Morgan crawled to the bedroom door before she died, just two feet from the beauty and love waiting for her in the wonderfully sweet smelling room. One hand reaching for the illusive safety she’d sought all her life. She died looking up, seeing her mother lower the lid of the beautiful white satin coffin over her, wrapped in love. The evil one was busy thinking of his next book and hadn’t noticed that she hadn’t been near the desk in awhile. He knew how to summon her when he needed her though. He wasn’t worried; he just needed that next plot, the next great American novel, the Pulitzer Prize that had eluded him until now. He knew this next one would bring followers and the prize. He just needed the right venue.
Zeke went around back to see what was dead. Jake went up on the front porch, both men frightened of finding something that’d make them vomit. Dead bodies couldn’t scare them, they both knew ghosts didn’t exist; they had robbed enough fresh graves to know that. But a rotting corpse, now that was different, that could make you lose a nice lunch and a few beers to boot. Jake walked in the front door and called to Zeke. The smell was the house itself, the fresh body stunk from being unwashed and the death stink hadn’t settled in as yet. Zeke came around to the front door pulling his shirt tale over his face and stepped inside.
“Jesus, some people sure live like pigs, look at ‘is mess. Anything worth takin?”
Jake didn’t want to take anything. This smell would linger on anything in the house for a long time and he was already beginning to gag.
“Naw, man, let’s get the hell outa here ‘fore they blame us for that.” Jake pointed to Morgan lying almost in the bedroom.
“What’s a matter wit at?” Zeke was looking into the fresh clean bedroom and comparing it to the rest of the house.
“I donno man, but I’m gonna puke if ‘n I stay here.” Jake was out and taking deep breaths before Zeke even crossed to the desk.
The computer was sitting open and idle with the moving stars saving the screen, keeping life going in the machine. He reached down and typed with two fingers, searching for the right keys.
“M,Y, D,O,G, H,A, S, F,L,E,A,S, hey this could be fun. C’mere Jake, look at this computer. I myte just tek me a lesson or two one day.” Zeke closed the little lap top computer and reached for the plug; pulled it out of the serge protector and wrapped it around the little gray box.
The great evil, fearless and strong felt someone other than Morgan handling the computer. He released the toxic odors so familiar for driving off unwanted visitors. But they came back on himself; there was no escape for the smell. It’d been trapped with him in the box. Just as in the great virgin Pine, he was encased again, but with no escape and no power over this man who was so impertinent as to handle him and entrap him and defy his great evil. The great soul, was dazed, how had this happened? Where was Morgan? But his powers were fading, becoming soft and wispy; he couldn’t remember who Morgan was or why he needed her. He was drifting off to sleep. He’d come back, as soon as he got out of this box, he’d be back. Someone would open it and he'd be…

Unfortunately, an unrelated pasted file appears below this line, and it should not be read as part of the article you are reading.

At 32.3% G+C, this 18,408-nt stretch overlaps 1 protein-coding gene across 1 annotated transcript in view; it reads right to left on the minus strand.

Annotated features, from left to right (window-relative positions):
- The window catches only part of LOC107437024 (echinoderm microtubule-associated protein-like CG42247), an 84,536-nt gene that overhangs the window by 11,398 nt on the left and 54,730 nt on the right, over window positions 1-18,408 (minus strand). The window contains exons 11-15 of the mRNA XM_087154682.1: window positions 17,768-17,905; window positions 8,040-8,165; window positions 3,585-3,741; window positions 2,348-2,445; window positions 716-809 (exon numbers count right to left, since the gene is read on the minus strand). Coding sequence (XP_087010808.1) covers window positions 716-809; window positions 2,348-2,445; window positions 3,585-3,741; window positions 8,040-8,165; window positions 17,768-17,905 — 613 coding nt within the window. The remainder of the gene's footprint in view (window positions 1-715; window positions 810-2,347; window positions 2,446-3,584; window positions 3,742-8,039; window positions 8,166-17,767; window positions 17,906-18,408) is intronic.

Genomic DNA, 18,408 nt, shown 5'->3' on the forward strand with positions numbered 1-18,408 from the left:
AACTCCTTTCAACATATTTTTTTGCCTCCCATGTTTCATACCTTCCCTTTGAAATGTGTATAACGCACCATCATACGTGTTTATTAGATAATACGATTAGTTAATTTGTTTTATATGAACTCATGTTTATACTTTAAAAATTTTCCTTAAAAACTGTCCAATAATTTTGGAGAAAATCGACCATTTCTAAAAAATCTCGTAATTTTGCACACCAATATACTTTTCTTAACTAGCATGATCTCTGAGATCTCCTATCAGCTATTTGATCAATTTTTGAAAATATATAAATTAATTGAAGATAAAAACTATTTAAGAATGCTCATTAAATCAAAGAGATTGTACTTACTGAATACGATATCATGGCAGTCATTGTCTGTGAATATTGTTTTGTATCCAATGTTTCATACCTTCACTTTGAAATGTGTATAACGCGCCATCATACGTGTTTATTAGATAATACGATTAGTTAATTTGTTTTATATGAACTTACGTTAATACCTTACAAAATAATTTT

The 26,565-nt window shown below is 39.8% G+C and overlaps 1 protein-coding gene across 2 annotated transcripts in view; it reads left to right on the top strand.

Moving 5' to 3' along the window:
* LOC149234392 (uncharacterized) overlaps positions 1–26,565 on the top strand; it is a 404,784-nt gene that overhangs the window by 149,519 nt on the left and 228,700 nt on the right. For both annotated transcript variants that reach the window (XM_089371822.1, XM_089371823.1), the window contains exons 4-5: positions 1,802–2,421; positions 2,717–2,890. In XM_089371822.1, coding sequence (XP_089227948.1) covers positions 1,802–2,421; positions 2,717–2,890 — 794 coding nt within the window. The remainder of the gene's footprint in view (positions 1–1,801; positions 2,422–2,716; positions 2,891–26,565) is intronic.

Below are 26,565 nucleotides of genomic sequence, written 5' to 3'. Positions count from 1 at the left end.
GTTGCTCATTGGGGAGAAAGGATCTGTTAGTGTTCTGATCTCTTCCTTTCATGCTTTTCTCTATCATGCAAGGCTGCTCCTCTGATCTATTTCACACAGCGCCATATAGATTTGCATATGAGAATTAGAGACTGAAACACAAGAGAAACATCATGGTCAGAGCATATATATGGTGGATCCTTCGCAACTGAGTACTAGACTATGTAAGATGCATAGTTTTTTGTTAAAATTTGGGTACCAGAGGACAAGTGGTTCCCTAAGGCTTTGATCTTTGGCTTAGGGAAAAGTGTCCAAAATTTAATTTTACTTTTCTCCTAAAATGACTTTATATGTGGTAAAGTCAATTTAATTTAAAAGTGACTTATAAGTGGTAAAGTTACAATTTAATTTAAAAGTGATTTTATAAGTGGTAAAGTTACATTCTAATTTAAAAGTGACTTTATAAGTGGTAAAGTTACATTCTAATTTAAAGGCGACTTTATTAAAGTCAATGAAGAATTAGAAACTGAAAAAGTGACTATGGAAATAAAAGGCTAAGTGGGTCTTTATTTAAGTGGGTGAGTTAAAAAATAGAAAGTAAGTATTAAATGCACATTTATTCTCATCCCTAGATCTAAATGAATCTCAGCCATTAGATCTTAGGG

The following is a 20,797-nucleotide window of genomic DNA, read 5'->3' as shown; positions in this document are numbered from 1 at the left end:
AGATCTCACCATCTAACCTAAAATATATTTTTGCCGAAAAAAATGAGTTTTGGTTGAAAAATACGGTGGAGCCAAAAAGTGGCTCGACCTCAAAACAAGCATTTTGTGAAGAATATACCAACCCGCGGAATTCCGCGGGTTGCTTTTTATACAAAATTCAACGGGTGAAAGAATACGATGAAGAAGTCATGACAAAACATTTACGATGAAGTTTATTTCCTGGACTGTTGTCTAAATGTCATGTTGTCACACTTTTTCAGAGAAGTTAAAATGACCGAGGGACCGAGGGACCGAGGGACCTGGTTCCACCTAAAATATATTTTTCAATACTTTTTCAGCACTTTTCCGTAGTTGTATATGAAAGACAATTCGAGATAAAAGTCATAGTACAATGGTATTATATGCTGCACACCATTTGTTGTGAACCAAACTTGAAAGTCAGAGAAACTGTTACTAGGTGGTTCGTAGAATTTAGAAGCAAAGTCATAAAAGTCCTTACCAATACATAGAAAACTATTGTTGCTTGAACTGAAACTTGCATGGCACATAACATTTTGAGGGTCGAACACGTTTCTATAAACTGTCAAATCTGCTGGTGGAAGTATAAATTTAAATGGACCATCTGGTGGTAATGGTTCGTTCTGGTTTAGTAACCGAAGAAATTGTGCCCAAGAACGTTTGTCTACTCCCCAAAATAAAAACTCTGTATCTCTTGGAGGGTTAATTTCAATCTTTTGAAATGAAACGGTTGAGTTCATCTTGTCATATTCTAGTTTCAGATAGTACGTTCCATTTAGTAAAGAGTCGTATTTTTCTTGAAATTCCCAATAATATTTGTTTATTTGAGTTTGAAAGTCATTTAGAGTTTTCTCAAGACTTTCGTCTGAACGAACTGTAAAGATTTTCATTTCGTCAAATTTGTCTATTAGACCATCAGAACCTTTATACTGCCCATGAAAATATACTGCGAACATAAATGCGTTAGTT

Zeke stepped over Jake vomiting over the side of the porch and opened the trunk.
“I got myself a ‘puter, Jake. I’m gonna take some lessons.” He tossed the gray box into the back of the trunk where it landed next to an old typewriter, with no keys; that he was going to fix and sell one day.
“Get in Jake, and try not to hurl.” The two drove down the lane and Jake wondered if a beer would make him feel better. He picked up an old flannel shirt from under the seat and blew his nose, trying to get rid of the smell in his nostrils.
The state of Mississippi took the estate, which was considerable. The National Fan Club bought the little house from the state and made a museum: The Morgan Wallace Museum, but there was always the question of Morgan’s computer. It’d been reported missing from the house the day they found her body. The board of directors of the little museum knew there must be other stories and even a novel left in the computer, so they offered a large reward for its return and advertised it for a solid week on the local TV and Radio stations.
Zeke was drunk again, watching the news on the Friday of the last “reward’s announcement”, and had just raised himself on one elbow to see what the reward was about when his wife came in from the bedroom (the resemblance between the two was uncanny, they looked like twins, though no one ever mentioned it) and stood in front of the TV.
“Hey,” she screamed loud before his head could adjust to her volume.
“Don’t you ever wanna screw me nomore? You just gonna set round an drank the rest of yore life?” And with that, she turned off the TV and went back into the junk filled, filthy bedroom and shut the door. Zeke, farted and went back to sleep.
The first blast of thunder didn’t wake Zeke or his wife. The rain came down like water poured out of a bucket and dripped through the holes in the old car trunk. The little gray laptop began to fill with water puddling in the floor of the trunk. Zeke eventually took it to the museum for the reward, but the rain had destroyed it. Once again in his life, he was the object of ridicule and laughter for trying to pass off this mildewed mess as Morgan’s valuable computer holding stories not yet published.